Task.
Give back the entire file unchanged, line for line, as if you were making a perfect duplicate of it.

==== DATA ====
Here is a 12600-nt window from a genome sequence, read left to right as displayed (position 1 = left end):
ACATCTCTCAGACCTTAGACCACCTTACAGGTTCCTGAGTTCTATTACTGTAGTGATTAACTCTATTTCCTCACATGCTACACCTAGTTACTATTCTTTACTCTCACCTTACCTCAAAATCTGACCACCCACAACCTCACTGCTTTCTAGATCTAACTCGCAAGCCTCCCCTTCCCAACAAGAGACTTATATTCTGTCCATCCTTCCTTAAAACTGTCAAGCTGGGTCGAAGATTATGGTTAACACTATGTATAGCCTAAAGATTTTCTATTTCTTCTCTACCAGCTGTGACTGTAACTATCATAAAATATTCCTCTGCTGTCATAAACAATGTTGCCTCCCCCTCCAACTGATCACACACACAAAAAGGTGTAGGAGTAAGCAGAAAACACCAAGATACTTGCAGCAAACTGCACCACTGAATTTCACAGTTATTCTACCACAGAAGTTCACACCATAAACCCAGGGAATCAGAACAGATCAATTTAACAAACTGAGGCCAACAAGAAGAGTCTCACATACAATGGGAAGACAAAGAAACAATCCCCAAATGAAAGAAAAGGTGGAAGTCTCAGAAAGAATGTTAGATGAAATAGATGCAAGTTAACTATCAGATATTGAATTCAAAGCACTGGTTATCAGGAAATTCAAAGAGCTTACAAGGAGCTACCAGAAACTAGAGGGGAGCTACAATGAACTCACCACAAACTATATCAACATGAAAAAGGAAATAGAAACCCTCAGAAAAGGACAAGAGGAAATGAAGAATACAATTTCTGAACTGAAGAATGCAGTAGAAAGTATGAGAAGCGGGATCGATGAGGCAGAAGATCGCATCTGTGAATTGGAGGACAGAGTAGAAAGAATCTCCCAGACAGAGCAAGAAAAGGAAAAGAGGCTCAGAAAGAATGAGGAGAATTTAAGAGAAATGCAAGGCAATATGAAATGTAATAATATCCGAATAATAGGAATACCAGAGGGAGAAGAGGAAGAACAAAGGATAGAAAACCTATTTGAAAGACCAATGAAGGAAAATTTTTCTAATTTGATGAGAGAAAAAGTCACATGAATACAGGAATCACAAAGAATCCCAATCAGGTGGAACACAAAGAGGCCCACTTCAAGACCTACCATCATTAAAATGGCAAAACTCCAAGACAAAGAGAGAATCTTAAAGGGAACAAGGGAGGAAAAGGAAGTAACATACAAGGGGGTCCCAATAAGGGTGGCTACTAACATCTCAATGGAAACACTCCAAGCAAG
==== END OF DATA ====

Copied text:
Here is a 12600-nt window from a genome sequence, read left to right as displayed (position 1 = left end):
ACATCTCTCAGACCTTAGACCACCTTACAGGTTCCTGAGTTCTATTACTGTAGTGATTAACTCTATTTCCTCACATGCTACACCTAGTTACTATTCTTTACTCTCACCTTACCTCAAAATCTGACCACCCACAACCTCACTGCTTTCTAGATCTAACTCGCAAGCCTCCCCTTCCCAACAAGAGACTTATATTCTGTCCATCCTTCCTTAAAACTGTCAAGCTGGGTCGAAGATTATGGTTAACACTATGTATAGCCTAAAGATTTTCTATTTCTTCTCTACCAGCTGTGACTGTAACTATCATAAAATATTCCTCTGCTGTCATAAACAATGTTGCCTCCCCCTCCAACTGATCACACACACAAAAAGGTGTAGGAGTAAGCAGAAAACACCAAGATACTTGCAGCAAACTGCACCACTGAATTTCACAGTTATTCTACCACAGAAGTTCACACCATAAACCCAGGGAATCAGAACAGATCAATTTAACAAACTGAGGCCAACAAGAAGAGTCTCACATACAATGGGAAGACAAAGAAACAATCCCCAAATGAAAGAAAAGGTGGAAGTCTCAGAAAGAATGTTAGATGAAATAGATGCAAGTTAACTATCAGATATTGAATTCAAAGCACTGGTTATCAGGAAATTCAAAGAGCTTACAAGGAGCTACCAGAAACTAGAGGGGAGCTACAATGAACTCACCACAAACTATATCAACATGAAAAAGGAAATAGAAACCCTCAGAAAAGGACAAGAGGAAATGAAGAATACAATTTCTGAACTGAAGAATGCAGTAGAAAGTATGAGAAGCGGGATCGATGAGGCAGAAGATCGCATCTGTGAATTGGAGGACAGAGTAGAAAGAATCTCCCAGACAGAGCAAGAAAAGGAAAAGAGGCTCAGAAAGAATGAGGAGAATTTAAGAGAAATGCAAGGCAATATGAAATGTAATAATATCCGAATAATAGGAATACCAGAGGGAGAAGAGGAAGAACAAAGGATAGAAAACCTATTTGAAAGACCAATGAAGGAAAATTTTTCTAATTTGATGAGAGAAAAAGTCACATGAATACAGGAATCACAAAGAATCCCAATCAGGTGGAACACAAAGAGGCCCACTTCAAGACCTACCATCATTAAAATGGCAAAACTCCAAGACAAAGAGAGAATCTTAAAGGGAACAAGGGAGGAAAAGGAAGTAACATACAAGGGGGTCCCAATAAGGGTGGCTACTAACATCTCAATGGAAACACTCCAAGCAAG